84th AMS Annual Meeting

Monday, 12 January 2004: 9:15 AM
Integration of Ground, Airborne, and Satellite Snow Observations for the new NOAA/NWS National Snow Analyses
Room 618
Tom Carroll, NOAA/NWS, Chanhassen, MN; and D. Cline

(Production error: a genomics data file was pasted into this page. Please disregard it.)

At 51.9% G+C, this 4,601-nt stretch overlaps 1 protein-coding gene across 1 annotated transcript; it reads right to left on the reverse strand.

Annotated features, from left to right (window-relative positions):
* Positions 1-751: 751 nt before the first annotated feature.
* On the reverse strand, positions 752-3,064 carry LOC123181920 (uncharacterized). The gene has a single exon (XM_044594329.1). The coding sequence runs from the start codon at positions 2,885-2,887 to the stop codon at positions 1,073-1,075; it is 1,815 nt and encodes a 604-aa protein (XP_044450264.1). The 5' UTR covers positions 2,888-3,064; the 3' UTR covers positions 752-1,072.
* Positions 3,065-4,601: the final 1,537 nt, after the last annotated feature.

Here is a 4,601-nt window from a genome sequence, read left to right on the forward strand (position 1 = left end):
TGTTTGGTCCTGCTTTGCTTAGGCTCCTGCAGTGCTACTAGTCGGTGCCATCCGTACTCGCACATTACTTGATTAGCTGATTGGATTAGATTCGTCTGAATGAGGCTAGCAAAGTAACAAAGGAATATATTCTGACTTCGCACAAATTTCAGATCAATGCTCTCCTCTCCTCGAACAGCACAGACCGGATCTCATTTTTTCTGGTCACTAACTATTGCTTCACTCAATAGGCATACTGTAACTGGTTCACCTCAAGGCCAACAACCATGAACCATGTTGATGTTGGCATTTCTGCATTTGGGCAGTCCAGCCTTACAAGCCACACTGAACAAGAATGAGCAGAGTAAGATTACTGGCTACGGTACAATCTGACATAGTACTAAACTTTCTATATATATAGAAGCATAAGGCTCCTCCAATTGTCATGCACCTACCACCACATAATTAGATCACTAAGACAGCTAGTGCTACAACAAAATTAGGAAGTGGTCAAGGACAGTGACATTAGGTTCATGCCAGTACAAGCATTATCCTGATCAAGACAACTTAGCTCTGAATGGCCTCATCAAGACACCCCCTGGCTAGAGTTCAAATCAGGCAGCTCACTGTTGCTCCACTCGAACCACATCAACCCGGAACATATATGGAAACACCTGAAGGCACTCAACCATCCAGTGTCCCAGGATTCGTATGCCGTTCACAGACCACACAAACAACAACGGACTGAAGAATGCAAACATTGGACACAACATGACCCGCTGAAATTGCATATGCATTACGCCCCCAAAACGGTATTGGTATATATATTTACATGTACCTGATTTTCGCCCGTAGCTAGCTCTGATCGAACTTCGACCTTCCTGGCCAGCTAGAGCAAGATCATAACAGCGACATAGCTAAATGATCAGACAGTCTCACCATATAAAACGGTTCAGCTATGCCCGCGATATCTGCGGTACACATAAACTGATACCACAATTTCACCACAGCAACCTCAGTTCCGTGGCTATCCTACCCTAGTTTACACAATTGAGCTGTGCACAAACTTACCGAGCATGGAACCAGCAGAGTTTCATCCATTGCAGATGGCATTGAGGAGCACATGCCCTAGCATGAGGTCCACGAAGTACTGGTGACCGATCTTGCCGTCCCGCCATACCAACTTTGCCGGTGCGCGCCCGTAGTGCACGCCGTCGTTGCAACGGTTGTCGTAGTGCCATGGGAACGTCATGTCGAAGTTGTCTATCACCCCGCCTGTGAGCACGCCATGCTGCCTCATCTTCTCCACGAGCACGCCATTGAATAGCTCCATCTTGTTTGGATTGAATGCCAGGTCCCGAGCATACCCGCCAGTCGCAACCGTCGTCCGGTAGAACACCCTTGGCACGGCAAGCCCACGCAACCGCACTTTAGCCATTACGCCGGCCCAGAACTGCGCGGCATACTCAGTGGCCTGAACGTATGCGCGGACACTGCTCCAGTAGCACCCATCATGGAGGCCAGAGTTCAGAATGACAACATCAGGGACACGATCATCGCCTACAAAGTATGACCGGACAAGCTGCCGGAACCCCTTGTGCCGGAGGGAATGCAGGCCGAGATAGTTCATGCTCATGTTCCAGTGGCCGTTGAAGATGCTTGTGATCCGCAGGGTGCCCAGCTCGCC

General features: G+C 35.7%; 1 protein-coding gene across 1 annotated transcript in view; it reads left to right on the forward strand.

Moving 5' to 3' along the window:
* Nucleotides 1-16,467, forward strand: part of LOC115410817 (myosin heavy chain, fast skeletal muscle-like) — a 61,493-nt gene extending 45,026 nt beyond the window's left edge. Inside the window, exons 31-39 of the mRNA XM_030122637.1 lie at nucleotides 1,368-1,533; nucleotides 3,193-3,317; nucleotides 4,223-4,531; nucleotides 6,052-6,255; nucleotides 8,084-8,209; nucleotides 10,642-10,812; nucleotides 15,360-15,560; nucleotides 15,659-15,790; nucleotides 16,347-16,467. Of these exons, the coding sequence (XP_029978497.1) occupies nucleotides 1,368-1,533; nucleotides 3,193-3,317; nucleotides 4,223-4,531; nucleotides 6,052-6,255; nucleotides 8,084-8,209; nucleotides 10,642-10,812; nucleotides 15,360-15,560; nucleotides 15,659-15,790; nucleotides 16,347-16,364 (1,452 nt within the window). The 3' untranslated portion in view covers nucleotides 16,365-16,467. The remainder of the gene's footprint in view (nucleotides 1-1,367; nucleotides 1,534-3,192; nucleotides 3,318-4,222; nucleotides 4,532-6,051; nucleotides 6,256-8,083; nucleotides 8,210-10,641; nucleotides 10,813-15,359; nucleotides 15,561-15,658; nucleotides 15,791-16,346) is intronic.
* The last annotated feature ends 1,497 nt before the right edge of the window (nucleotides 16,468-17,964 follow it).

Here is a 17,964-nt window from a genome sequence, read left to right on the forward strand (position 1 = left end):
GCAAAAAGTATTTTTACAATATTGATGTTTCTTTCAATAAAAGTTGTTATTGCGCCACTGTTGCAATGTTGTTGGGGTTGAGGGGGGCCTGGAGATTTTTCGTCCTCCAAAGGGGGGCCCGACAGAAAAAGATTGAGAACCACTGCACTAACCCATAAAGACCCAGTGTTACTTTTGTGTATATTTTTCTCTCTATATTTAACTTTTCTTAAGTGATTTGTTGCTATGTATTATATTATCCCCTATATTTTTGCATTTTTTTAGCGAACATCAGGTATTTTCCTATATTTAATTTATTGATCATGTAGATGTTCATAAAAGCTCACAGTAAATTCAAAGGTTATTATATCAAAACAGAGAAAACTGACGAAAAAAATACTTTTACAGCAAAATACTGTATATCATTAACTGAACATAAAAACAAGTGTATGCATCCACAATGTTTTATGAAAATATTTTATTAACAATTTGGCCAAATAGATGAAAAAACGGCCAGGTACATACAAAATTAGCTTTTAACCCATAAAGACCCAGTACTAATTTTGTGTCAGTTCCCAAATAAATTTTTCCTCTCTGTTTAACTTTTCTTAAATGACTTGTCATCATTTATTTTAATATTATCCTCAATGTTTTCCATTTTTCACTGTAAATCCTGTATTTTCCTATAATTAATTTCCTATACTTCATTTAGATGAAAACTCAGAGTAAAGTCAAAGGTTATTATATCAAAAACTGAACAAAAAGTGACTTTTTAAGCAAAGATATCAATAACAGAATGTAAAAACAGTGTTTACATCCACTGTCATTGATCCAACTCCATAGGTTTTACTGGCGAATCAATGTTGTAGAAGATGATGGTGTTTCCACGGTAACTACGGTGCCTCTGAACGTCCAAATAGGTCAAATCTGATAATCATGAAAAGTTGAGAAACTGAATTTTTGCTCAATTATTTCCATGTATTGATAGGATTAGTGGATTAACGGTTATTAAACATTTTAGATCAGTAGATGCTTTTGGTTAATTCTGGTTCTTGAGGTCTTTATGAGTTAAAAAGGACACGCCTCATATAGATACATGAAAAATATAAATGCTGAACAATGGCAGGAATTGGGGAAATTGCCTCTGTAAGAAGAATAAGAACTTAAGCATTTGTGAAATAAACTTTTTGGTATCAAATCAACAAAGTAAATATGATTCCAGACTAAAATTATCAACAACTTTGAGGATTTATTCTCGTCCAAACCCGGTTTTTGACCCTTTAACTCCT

A new suite of digital, 1-km2 gridded snowpack information products called the National Snow Analyses (NSA)is described. The NSA are being produced experimentally for the coterminous U.S. by the National Operational Hydrologic Remote Sensing Center, National Weather Service, NOAA (www.nohrsc.nws.gov). The NSA consist of a comprehensive suite of gridded data sets describing snow water equivalent, snow depth, snow surface temperature, snowmelt, and other snowpack characteristics. The high-resolution NSA provide an important new source of information for weather, water, and climate forecasters, and for managers and decision-makers responsible for agriculture, water resources, fisheries, and hydroelectric power production. The NSA are produced using a nested, uncoupled multi-layer snow and soil model that is forced by downscaled hourly mesoscale numerical weather analyses. The snow model is updated daily using all available ground, airborne, and satellite-derived snow information. This paper focuses on issues associated with the fusion and assimilation of multiple and often disparate sources of snow information, and underscores the need for a more coherent global snow observing system.. Results from the recent Cold Land Processes Field Experiment help illustrate the large spatial variability of snowpacks and the resulting challenges for climate, water, and weather modeling and assimilation.

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